Research in a new ocean

by  Travis Washburn

This is my first trip out on the Pacific, all my time has been spent in the Gulf of Mexico, and the sights leaving the dock could not be more different.  Instead of alligators, shrimp trawls, and oil rigs I see otters, seals, and even whales in the background (my first whale encounter).  My previous cruises have all been very focused with everyone working on one problem, getting mud from the bottom of the Gulf onto the boat and into jars.  Seeing trawls and gravity cores is quite exciting.  The first stations were mine, and problems of course arose on the first station.  However, we managed to overcome them and get relatively good samples.  My goal on the trip is to sample a few seeps, or areas where hydrocarbons such as methane reach the seafloor from deep underground.  These areas are hotspots of biological activity as hydrocarbons are a source of energy for animals in an otherwise food limiting deep ocean.  The hardest part of sampling a seep from the surface without a submersible is actually dropping your equipment in the right spot, as these seeps are often small.  Ship positioning is never exact and when something is dropped over the side of the boat down several hundred meters it is rare that it drops straight down due to currents.  So with much anticipation I waited on deck for the corer to come to the surface with my precious samples and hoped that there would be some sort of evidence that we had hit the mark.  When the corer comes up I can see there is indeed mud contained within, and upon further inspection a notice small red shrimp, caprellid amphipods, and worm tubes on the surface of each core.  Jackpot!  While we may not have hit directly on top of the seep we are very likely in the vicinity as these shrimp are often associated with seeps, and the likelihood of capturing multiple shrimp in several different cores on bare deep seafloor are remote at best.  Once the cores are back on deck I cut them into 3 different sections down to 10 cm in depth, as this is where all the animals are generally found.  While processing the cores we notice some sort of precipitate in the mud, another hint that we may be close to a seep.  I could not be more pleased.  Due to the cost of sampling, no one has yet had a chance to look at the differences in animals within a seep.  Generally studies can only afford to take one or two samples at a given location before moving to the next spot.  This research may be able to better help people sample this environment in the future.  We move on to stations 2 and 3, but difficulties with the corer prevent us from getting samples here.  With any luck we will have time to go back to the original station, where the shrimp were found, to get more samples and further flesh out just how many differences are found within this very dynamic habitat.  Until then I will enjoy helping the rest of the scientists with their research and learning how to use some very cool and different equipment as well as how to be a chief scientist.traviskenneth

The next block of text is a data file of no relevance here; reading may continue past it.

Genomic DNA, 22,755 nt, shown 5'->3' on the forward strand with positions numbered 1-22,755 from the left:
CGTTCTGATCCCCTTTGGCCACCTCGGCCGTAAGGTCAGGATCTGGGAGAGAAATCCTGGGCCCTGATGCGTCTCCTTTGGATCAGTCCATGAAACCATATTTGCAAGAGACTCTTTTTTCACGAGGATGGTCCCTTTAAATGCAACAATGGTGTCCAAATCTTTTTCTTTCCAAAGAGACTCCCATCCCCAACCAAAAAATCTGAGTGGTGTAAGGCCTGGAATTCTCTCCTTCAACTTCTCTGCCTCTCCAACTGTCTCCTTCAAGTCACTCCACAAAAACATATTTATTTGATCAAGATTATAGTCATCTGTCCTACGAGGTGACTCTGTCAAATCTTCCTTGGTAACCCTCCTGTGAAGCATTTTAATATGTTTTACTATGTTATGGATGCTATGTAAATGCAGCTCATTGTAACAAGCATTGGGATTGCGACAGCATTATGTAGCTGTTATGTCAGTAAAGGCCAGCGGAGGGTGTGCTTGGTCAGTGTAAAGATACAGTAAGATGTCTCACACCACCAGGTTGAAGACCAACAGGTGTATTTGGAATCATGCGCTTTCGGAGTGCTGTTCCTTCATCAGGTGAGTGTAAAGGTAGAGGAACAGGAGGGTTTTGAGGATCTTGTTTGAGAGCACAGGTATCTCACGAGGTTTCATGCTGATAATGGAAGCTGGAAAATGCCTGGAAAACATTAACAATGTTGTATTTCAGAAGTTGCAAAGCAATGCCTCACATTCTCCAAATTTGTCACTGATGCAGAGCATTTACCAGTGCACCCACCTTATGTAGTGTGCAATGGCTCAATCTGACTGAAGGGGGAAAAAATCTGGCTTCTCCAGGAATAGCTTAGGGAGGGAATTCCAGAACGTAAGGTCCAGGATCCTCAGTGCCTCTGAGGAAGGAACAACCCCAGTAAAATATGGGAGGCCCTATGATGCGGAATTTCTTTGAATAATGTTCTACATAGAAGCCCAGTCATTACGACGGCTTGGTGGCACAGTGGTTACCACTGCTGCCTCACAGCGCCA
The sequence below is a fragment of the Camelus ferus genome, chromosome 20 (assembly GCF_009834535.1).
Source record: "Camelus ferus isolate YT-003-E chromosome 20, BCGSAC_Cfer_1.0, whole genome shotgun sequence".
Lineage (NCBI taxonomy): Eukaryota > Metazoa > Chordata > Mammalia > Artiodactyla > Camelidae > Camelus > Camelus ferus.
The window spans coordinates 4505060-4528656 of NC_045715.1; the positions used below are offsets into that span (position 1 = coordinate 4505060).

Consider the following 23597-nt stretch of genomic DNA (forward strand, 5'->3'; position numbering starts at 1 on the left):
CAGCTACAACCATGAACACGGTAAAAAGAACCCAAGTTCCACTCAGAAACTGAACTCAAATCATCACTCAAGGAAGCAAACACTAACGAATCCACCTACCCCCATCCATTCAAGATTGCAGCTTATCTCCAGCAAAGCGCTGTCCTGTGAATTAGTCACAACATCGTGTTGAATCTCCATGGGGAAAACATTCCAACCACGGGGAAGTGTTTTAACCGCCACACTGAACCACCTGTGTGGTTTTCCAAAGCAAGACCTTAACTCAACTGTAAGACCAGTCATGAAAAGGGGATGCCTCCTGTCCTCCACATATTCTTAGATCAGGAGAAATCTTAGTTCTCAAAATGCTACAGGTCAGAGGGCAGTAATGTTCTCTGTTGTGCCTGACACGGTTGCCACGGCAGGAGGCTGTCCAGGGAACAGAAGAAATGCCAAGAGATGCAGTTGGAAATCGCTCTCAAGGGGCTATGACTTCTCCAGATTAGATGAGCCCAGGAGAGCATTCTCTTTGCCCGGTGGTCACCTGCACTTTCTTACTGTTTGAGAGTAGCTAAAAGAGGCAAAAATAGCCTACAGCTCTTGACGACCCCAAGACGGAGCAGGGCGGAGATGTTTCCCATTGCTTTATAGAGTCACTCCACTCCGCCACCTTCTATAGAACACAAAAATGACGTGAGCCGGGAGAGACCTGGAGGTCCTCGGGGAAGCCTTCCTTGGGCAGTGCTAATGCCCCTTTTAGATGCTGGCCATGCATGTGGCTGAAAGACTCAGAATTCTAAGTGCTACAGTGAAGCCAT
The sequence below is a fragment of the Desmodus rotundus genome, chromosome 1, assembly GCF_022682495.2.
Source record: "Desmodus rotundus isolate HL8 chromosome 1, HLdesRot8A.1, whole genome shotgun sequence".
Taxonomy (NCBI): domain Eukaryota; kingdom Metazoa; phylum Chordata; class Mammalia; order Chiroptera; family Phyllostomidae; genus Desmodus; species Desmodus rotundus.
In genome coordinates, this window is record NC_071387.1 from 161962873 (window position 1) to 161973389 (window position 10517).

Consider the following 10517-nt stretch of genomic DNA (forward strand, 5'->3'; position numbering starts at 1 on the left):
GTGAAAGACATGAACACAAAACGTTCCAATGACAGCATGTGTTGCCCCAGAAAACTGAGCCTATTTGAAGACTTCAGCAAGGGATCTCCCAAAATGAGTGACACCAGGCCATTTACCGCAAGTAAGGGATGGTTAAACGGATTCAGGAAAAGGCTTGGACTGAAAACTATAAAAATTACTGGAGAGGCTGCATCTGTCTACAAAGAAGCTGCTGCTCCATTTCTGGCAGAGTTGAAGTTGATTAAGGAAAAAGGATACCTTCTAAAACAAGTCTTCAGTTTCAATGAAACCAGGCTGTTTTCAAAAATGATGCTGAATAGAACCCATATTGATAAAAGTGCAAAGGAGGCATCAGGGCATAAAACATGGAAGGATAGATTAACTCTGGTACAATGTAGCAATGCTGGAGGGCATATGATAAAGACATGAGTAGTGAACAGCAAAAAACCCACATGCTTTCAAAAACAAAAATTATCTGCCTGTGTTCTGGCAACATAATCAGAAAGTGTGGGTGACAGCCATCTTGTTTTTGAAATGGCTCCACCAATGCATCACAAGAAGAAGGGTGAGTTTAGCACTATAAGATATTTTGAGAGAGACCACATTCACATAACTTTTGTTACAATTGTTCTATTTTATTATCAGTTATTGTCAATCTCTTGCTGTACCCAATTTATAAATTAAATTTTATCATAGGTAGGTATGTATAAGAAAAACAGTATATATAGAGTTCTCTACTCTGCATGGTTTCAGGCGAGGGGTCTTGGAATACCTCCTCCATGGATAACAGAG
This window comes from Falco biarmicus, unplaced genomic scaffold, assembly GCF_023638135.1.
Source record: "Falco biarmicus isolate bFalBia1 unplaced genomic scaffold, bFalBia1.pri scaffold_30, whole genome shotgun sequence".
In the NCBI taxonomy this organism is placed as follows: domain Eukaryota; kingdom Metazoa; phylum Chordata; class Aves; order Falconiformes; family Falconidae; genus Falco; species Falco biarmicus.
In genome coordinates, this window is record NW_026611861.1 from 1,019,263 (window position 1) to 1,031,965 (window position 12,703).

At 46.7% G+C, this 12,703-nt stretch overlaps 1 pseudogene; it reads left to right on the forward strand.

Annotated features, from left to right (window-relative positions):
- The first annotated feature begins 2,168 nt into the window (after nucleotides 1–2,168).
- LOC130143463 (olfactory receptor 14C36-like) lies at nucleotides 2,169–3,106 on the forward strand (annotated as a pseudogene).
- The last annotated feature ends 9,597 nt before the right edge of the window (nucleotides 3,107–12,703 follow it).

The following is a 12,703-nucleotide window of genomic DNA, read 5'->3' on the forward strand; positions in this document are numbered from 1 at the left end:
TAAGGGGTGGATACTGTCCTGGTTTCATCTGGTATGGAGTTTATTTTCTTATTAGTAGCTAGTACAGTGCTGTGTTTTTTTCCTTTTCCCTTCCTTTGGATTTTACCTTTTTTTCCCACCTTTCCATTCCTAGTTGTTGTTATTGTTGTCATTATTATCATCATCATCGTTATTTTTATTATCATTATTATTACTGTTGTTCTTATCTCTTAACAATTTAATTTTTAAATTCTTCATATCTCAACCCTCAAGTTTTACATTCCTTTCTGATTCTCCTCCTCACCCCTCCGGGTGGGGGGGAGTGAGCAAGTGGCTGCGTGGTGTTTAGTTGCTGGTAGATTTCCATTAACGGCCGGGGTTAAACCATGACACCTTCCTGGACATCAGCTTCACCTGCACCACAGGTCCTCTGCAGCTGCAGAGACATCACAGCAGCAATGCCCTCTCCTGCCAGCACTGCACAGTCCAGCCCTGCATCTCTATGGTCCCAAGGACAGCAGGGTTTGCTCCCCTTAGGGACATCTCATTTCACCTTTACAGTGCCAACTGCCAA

Travis and Kenneth extruding the core sample.

(Photo credit: Amanda Netburn)

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